Tavares Strachan’s most recent exhibition project, Polar Eclipse, will be presented in the inaugural pavilion of The Bahamas at the 55th International Venice Biennale in 2013. Conceived as both a site-specific installation and a collection of individual works, including video, sculpture, and collage, the exhibition investigates themes of heroic exploration, cultural and physical displacement, oral history, and the evolution of historic narratives.
Strachan’s recent trip to the North Pole is the subject of a 14-channel video installation, which places the viewer at the center of Strachan’s reenactment of a historic journey: the 1909 polar expedition of Robert Peary and Matthew Alexander Henson. Henson, Peary’s associate, is often credited as the first American to reach the pole. However, various written and oral iterations of that journey—whether Henson reached the Pole before the physically incapacitated Peary, whether Henson planted the American flag, and their complex relationship to one another and to Inuit communities—remain fluid and contested, reflective of shifting cultural ideologies and allegiances.
40 Days and 40 Nights (2013) takes up the lingering Biennale model of nationally-defined pavilions, creating a culturally hybrid space at the Arsenale in the fortieth year of Bahamian independence. Strachan arranged for forty schoolchildren in Nassau to learn a song from a rapidly vanishing Inupiaq folk tradition called ayaya, then brought them to Venice to perform it. Among Inuit, ayaya is both a fundamental means of individual expression and a process of intergenerational bonding. In the ostensibly transnational space of the Arsenale, the song is both evidence of meaningful exchange between liminal communities, and a signifier of the cultural displacement that makes such exchanges possible. Virtually untranslatable, the song operates outside the much-touted “internationalism” of the global art world.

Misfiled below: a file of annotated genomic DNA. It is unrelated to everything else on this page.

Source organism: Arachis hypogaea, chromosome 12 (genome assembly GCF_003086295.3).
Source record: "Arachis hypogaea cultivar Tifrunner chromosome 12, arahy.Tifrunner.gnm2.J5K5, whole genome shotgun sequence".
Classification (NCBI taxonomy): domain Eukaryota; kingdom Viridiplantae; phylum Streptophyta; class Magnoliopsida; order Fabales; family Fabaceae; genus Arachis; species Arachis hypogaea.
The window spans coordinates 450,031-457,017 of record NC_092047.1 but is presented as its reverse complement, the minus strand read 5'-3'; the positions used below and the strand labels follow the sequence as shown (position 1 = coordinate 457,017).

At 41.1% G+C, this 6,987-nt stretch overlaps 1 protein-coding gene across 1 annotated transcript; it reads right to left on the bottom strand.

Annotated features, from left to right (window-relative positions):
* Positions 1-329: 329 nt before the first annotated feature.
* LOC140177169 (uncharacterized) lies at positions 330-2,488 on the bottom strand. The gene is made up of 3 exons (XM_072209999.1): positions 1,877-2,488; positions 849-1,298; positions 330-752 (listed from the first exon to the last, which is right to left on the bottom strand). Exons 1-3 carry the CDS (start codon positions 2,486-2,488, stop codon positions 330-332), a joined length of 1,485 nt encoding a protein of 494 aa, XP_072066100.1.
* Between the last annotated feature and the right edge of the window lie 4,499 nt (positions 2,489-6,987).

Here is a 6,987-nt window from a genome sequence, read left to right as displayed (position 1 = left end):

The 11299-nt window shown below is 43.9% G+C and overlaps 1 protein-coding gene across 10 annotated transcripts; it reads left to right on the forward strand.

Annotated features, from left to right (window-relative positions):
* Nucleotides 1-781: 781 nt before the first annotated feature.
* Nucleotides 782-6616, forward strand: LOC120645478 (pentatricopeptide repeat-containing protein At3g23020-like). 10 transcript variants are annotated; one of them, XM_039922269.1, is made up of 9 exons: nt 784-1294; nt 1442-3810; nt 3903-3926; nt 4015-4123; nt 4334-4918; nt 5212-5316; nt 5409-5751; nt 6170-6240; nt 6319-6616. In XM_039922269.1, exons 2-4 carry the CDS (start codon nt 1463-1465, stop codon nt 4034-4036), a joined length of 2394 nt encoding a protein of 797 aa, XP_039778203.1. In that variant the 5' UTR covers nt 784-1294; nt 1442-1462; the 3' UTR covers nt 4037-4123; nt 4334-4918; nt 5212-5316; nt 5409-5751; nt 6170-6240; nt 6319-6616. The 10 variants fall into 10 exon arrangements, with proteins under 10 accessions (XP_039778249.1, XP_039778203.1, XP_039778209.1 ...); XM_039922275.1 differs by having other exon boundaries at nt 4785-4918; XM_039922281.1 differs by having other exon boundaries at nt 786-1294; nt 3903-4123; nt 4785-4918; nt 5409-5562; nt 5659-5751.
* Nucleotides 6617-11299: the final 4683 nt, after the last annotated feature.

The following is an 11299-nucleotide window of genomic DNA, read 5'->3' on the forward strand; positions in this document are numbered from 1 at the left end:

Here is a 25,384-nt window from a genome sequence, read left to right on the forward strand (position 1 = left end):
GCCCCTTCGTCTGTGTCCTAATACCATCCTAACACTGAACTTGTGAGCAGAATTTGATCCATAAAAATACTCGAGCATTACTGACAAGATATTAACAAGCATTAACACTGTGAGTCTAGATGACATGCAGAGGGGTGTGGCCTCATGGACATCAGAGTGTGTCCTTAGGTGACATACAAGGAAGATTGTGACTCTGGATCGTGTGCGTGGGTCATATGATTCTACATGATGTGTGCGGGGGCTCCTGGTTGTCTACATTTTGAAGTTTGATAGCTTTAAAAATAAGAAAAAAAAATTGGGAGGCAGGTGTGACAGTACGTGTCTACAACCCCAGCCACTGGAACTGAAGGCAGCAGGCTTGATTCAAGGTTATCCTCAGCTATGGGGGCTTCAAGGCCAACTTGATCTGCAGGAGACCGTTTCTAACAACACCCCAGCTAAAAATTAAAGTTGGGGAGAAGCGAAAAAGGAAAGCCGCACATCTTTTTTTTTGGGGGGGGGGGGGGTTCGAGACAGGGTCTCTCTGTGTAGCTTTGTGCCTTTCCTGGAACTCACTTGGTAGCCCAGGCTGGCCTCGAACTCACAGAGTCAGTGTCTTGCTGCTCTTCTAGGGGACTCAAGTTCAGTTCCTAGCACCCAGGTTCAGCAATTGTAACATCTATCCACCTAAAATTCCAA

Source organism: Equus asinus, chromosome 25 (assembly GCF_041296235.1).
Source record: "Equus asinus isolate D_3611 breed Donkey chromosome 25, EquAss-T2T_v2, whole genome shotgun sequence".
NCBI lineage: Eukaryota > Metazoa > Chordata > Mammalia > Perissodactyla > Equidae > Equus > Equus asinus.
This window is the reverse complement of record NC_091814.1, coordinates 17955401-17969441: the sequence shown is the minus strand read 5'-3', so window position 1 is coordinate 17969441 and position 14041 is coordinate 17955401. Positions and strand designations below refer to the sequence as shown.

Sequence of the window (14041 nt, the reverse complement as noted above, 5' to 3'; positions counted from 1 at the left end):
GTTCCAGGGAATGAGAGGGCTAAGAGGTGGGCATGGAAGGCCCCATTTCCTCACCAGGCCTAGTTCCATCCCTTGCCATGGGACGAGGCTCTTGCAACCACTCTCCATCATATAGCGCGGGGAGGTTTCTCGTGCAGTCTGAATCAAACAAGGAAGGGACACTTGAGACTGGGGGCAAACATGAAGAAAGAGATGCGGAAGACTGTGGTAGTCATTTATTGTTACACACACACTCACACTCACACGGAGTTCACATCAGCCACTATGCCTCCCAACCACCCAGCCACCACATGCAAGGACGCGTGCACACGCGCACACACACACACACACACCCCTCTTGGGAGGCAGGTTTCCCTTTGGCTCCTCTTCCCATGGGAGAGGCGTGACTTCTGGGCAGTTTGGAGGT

“I’m fascinated by the idea of being in two or more places at once, and exploring difference that way,” says Strachan. “The way that the Venice Biennale, historically and now, deploys the idea of “difference” as cultural tourism is an interesting problem to work with.”
Here and Now (2013), a group of neon sculptures which read I Belong Here, You Belong Here, We Belong Here, opens the exhibition, further addressing themes of place and identification. Other works installed within the pavilion–a sculpture of a levitating Inuit figure, large-scale collages of Arctic wildlife–play specific roles in Strachan’s larger project of exploring nuanced, often-invisible shifts in cultures, physical environments, and recounted histories over both space and time, in the wake of globalization and narratives of progress. Having lived and worked in the Bahamas for much of his life, these issues are reflective of Strachan’s biography and emigrant experience.
Strachan, born in Nassau, Bahamas in 1979, now lives in New York City. He received a BFA from the Rhode Island School of Design in 2003 and an MFA from Yale University in 2006. Strachan may be best known for his internationally celebrated 2006 piece titled The Distance Between What We Have and What We Want, consisting of a 4.5-ton block of ice harvested in a river near Mount McKinley, Alaska. The ice was then sent via Federal Express to a primary school in The Bahamas, where solar power was used to keep it frozen.
Many of Strachan’s works investigate the ability of life to acclimatize to radically inhospitable environments. His research has extended to hands-on training at the Yuri Gagarin Russian State Science Research Cosmonaut Training Center in Star City, Russia, as well as a residency at the Massachusetts Institute of Technology, where he worked with some of this institution’s cutting- edge scientists. Strachan’s scientific explorations are tied to his establishment of the nascent Bahamas Aerospace and Sea Exploration Center (BASEC) in his native Nassau. In the course of working with BASEC, Strachan has made several rockets wholly from Bahamian natural resources (glass from beach sand, and fuel from sugarcane) and launched them 15 to 20 miles into the earth’s stratosphere, before collecting and presenting their fallen remnants as sculptural relics.
The Bahamas Pavilion is curated by Jean Crutchfield and Robert Hobbs, with deputy curator Stamatina Gregory. Major support is granted by Nalini Bethel of The Bahamas Ministry of Tourism. Produced by Christopher Hoover, Michael Hall, and Christophe Thompson, and Venice producer Fiona Biggiero.
By Tourism Today